Harvard Pilgrim CEO guides turnaround after $28M operating loss in 2017

Harvard Pilgrim Health Care's CEO is steering financial improvements after years of operating losses and the abrupt resignation of the health insurer's former chief executive, according to the Boston Globe.

In June 2018, former Harvard Pilgrim President and CEO Eric Schultz resigned, citing behavior that was "inconsistent" with company values. Harvard Pilgrim appointed Michael Carson its new CEO after the departure.

Mr. Carson took over a health insurer facing financial hardship and membership losses. In 2015, Harvard Pilgrim posted a $78.8 million operating loss. In 2016, that operating loss grew to $91.3 million. In 2017, the payer trimmed its operating loss to $28.3 million, and in 2018 swang back into black with an operating income of $70.9 million on revenue of $3.2 billion, according to the Globe.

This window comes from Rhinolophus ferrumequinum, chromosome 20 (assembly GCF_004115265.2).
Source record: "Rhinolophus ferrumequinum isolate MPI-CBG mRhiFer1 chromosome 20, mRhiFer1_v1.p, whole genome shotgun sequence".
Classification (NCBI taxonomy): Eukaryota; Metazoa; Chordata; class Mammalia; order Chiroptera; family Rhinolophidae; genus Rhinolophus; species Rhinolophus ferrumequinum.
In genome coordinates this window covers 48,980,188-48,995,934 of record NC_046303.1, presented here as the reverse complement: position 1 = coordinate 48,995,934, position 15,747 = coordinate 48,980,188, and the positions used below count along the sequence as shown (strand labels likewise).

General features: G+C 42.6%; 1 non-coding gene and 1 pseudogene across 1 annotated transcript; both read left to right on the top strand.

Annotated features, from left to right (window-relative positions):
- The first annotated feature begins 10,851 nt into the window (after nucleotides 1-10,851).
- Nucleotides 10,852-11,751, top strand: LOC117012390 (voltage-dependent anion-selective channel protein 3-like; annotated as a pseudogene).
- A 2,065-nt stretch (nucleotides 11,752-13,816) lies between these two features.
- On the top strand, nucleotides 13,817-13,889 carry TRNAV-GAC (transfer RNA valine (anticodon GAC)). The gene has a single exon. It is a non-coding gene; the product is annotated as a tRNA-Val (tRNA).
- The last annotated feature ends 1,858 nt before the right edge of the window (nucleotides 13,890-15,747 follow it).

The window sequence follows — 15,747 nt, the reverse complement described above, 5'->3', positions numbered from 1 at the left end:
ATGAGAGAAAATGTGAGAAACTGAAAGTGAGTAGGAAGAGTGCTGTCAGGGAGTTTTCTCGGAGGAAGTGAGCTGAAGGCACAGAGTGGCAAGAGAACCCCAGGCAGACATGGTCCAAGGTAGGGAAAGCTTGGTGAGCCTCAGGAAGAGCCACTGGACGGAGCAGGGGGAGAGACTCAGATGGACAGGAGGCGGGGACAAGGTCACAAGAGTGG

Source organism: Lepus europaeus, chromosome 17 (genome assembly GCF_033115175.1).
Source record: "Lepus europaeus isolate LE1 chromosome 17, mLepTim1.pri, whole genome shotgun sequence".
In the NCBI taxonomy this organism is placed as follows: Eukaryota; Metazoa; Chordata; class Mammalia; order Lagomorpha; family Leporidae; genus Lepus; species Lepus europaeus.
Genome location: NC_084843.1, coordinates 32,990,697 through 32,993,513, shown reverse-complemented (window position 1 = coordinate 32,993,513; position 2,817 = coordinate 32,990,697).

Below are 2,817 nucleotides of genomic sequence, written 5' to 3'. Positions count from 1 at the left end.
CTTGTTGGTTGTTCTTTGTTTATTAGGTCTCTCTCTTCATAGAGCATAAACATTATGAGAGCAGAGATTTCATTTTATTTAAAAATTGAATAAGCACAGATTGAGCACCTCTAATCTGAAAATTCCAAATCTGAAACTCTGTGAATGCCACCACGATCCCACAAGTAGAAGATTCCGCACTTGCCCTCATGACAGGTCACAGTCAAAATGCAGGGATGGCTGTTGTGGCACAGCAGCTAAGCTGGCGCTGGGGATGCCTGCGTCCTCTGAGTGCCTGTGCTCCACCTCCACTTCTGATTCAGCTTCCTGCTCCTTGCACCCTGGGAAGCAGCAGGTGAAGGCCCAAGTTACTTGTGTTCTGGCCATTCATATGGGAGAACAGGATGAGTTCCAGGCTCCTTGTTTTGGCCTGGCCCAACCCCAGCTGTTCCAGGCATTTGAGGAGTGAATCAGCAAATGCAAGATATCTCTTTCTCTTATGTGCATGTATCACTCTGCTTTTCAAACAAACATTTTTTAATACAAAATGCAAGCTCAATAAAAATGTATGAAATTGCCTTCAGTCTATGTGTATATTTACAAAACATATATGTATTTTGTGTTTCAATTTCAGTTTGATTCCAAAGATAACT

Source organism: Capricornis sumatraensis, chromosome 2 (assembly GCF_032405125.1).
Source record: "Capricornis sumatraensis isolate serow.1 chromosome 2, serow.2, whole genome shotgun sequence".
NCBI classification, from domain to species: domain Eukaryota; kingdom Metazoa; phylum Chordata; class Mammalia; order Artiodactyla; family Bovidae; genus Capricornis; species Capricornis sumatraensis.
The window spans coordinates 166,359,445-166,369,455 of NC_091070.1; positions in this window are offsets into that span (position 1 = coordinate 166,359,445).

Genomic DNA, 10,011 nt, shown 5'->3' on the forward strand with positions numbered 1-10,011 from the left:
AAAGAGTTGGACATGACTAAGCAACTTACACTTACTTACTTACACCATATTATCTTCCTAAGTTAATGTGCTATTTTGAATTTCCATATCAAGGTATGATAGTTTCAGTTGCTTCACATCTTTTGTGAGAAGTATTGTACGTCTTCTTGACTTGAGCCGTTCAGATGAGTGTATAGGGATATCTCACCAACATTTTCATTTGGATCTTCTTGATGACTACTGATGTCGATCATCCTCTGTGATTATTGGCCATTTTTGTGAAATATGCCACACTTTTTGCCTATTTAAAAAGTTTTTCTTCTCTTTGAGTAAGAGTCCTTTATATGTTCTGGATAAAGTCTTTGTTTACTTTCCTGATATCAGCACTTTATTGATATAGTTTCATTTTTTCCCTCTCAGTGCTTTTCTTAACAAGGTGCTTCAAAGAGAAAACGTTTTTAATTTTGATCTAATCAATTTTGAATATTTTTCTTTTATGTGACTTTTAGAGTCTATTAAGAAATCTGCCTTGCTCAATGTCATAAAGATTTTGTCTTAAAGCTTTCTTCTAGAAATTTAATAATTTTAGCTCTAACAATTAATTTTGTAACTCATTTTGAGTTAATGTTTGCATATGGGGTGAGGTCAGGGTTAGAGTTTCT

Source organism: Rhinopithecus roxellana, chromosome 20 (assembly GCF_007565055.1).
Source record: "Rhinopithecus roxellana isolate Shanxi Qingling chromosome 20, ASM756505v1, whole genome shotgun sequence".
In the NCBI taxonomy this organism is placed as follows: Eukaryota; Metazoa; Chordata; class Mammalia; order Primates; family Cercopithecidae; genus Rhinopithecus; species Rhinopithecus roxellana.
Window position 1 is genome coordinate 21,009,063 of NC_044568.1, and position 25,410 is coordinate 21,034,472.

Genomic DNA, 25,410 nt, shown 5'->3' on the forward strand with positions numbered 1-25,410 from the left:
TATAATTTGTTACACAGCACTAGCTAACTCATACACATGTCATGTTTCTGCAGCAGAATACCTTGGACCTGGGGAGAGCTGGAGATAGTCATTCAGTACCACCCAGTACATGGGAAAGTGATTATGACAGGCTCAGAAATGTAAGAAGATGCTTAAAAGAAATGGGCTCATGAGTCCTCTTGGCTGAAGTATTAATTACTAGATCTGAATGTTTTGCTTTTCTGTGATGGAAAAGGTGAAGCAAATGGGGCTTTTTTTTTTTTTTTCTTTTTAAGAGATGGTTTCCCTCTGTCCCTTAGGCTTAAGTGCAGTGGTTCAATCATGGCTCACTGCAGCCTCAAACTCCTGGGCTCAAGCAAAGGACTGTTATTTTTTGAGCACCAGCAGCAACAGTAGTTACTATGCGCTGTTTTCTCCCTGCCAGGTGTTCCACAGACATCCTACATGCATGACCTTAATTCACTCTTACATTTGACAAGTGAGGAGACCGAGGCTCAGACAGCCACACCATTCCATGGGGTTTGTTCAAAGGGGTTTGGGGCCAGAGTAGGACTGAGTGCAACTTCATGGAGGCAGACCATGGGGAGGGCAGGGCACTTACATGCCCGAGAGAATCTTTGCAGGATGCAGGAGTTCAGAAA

Under Mr. Carson's leadership, Harvard Pilgrim cut or changed about 50 jobs. The payer also increased health plan premiums. The increase and other changes cost Harvard Pilgrim tens of thousands of members, but Mr. Carson deemed the changes necessary.

"It's really about making smart decisions on pricing and which products, which segments, which markets we perform in," Mr. Carson told the Globe. "Sometimes that means you walk away from some business."

More articles on payers:
Anthem, Cigna await court's decision on multibillion-dollar breakup case
Trump officials, Kentucky governor defend Medicaid work requirements
Judge orders hearing before signing off on CVS-Aetna deal

© Copyright ASC COMMUNICATIONS 2019. Interested in LINKING to or REPRINTING this content? View our policies by clicking here.

 

Top 40 Articles from the Past 6 Months